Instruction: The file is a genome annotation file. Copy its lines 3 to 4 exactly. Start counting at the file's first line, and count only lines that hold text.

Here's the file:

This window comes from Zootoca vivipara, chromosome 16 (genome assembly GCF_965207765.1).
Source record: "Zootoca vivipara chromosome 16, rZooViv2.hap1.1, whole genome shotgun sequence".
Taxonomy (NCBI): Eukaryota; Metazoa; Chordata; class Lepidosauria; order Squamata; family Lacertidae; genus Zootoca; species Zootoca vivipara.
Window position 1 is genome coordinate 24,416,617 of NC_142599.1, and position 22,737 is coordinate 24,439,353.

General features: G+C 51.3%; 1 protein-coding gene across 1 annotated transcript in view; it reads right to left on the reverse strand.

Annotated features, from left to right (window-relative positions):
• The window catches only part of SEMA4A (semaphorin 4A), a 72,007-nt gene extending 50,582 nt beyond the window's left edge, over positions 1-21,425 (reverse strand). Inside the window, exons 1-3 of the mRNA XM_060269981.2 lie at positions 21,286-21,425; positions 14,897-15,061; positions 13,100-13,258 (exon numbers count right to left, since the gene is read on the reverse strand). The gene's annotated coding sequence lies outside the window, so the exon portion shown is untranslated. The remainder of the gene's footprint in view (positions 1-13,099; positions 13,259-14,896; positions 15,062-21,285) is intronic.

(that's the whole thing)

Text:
Taxonomy (NCBI): Eukaryota; Metazoa; Chordata; class Lepidosauria; order Squamata; family Lacertidae; genus Zootoca; species Zootoca vivipara.
Window position 1 is genome coordinate 24,416,617 of NC_142599.1, and position 22,737 is coordinate 24,439,353.